A New Green Energy Technology Is Here
Solar and wind energy technologies have been under constant development in the past years. In present day, high amounts of electricity is produced as a result of these green energies. In the solar sector new breakthroughs are being made, from powering households and businesses to automobiles and airplanes. Wind turbines are installed in “impossible” places such as large bodies of water, showing that there is no limit to the development of this technology.
How Did It All Begin?
What has not received so much attention is water, more specifically water evaporation and the possibility of this being researched for electricity production. Columbia University scientists have recently developed a prototype generator that can harness the energy of evaporation. At the core of their research is the bacteria Bacillus, microorganisms commonly found in soil. When these are starved, they form a rigid, dormant spore. In humid conditions the spores absorb moisture from the air, expanding up to 40 percent in volume.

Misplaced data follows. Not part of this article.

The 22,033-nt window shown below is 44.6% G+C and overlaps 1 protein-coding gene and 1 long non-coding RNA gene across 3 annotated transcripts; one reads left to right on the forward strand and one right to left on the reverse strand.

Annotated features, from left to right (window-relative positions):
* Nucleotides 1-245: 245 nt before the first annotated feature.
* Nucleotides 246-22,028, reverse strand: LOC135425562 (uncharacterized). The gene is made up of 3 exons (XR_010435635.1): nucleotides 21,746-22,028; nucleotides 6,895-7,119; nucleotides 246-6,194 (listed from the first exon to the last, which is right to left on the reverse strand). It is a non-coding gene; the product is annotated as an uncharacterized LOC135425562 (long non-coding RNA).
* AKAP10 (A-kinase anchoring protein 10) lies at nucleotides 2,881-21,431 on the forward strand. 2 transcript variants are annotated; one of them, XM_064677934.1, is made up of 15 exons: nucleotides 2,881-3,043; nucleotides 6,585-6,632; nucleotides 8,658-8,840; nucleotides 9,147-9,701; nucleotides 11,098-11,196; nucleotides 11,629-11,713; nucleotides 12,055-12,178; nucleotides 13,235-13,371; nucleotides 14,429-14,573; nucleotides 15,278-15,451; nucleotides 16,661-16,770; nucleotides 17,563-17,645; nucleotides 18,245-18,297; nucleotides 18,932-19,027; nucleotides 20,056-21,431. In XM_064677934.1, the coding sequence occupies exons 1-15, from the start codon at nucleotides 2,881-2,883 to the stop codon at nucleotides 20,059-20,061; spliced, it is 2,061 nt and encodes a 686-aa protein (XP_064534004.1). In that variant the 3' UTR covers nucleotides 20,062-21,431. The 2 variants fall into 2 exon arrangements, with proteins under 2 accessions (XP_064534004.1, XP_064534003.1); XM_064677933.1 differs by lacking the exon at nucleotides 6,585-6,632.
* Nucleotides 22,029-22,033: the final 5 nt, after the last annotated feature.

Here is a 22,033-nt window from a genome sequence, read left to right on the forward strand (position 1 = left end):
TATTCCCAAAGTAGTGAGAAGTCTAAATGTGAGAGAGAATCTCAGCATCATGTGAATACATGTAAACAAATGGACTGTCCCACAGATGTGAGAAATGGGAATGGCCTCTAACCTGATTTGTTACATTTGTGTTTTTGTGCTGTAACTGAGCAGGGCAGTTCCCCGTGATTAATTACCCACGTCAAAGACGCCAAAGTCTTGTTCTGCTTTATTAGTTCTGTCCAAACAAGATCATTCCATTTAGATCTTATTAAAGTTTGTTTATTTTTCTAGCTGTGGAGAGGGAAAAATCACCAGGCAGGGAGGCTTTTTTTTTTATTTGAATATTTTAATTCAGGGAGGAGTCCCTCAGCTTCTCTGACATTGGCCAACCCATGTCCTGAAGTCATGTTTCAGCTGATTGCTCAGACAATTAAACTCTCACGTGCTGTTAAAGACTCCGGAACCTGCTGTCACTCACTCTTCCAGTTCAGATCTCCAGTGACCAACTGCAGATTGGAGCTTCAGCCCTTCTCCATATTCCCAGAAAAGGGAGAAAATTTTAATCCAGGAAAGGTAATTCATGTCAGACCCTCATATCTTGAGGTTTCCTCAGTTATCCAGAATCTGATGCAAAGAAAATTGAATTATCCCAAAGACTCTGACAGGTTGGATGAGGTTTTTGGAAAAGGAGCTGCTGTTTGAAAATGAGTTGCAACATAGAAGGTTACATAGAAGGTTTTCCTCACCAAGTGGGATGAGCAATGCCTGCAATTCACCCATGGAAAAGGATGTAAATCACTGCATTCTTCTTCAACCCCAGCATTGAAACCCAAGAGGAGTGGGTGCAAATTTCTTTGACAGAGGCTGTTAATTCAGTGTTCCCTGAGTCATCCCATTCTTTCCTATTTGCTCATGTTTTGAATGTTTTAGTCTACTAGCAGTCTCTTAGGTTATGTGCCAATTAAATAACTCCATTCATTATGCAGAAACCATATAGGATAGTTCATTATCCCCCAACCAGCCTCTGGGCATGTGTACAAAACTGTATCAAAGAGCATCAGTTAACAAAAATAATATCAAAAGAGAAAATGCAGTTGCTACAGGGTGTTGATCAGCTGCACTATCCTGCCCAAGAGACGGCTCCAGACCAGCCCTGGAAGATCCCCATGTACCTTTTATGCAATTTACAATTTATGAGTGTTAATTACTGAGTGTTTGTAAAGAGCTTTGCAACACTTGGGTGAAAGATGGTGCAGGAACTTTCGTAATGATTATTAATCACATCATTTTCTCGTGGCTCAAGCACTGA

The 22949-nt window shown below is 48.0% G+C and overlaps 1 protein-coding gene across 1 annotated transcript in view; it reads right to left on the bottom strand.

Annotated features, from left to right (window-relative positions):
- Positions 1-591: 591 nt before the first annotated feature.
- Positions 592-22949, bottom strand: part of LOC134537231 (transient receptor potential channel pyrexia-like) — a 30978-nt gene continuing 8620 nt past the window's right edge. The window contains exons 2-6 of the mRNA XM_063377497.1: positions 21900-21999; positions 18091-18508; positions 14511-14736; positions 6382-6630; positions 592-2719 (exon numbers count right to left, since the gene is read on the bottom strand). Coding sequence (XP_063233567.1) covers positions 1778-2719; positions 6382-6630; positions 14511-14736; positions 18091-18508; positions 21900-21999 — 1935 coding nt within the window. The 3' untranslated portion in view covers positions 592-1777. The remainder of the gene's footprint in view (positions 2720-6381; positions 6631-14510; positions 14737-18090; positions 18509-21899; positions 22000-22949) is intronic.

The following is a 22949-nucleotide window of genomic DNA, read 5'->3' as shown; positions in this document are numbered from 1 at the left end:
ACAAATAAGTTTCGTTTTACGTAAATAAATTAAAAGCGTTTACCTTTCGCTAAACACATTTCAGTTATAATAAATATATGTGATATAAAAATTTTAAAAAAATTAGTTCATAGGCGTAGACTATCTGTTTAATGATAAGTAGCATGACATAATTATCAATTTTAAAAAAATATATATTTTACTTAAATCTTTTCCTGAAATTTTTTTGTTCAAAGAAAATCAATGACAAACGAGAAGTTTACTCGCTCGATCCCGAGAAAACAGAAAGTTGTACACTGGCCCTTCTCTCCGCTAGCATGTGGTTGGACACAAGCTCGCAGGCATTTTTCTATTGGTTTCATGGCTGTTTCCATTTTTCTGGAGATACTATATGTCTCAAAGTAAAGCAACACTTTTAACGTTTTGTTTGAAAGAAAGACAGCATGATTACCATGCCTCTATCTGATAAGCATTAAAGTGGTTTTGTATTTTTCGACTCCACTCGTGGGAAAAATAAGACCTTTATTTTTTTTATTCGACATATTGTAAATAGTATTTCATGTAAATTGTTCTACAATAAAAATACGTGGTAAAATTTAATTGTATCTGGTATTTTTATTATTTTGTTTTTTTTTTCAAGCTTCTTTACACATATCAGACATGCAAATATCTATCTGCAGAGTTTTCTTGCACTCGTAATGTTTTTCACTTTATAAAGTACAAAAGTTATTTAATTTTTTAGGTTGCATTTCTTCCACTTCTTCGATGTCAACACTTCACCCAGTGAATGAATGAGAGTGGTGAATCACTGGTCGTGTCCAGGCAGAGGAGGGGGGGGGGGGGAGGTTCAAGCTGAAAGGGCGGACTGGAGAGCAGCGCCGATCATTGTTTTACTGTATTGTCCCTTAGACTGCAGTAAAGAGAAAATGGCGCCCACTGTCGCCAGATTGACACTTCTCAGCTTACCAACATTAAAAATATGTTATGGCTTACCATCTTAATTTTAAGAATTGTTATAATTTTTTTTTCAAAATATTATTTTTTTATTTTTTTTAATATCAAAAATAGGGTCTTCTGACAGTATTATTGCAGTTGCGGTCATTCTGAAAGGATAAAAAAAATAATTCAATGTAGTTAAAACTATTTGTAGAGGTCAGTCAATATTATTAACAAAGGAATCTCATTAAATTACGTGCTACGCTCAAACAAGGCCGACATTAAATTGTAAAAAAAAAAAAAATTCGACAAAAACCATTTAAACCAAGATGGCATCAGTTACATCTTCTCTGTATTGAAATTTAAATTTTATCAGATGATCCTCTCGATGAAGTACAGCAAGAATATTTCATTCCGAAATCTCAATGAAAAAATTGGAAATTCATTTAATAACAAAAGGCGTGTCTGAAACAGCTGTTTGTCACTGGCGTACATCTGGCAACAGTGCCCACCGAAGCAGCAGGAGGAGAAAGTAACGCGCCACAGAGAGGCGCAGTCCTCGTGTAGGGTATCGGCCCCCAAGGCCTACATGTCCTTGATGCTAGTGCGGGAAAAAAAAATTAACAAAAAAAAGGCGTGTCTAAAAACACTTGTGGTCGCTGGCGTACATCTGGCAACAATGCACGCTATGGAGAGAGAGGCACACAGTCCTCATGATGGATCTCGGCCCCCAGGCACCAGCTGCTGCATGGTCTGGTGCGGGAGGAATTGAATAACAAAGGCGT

In dry conditions, the process reverses. Changing in size to these proportions is unusual for these microorganisms. It was noticed that their spores act like a contracting muscle, and it was concluded that electrical energy could be conducted from the motion of these spores.
Is Evaporation Energy Plausible?
When evaporation energy is scaled up, it is predicted that it could one day produce electricity from giant floating power generators that sit on bays or reservoirs, or from huge rotating machines similar to wind turbines that sit above water.
These findings may be an opening for a completely new energy platform suggesting new ways to produce and store renewable energy. A huge advantage of evaporation energy over wind and solar energy is that evaporation happens continuously throughout the day and night.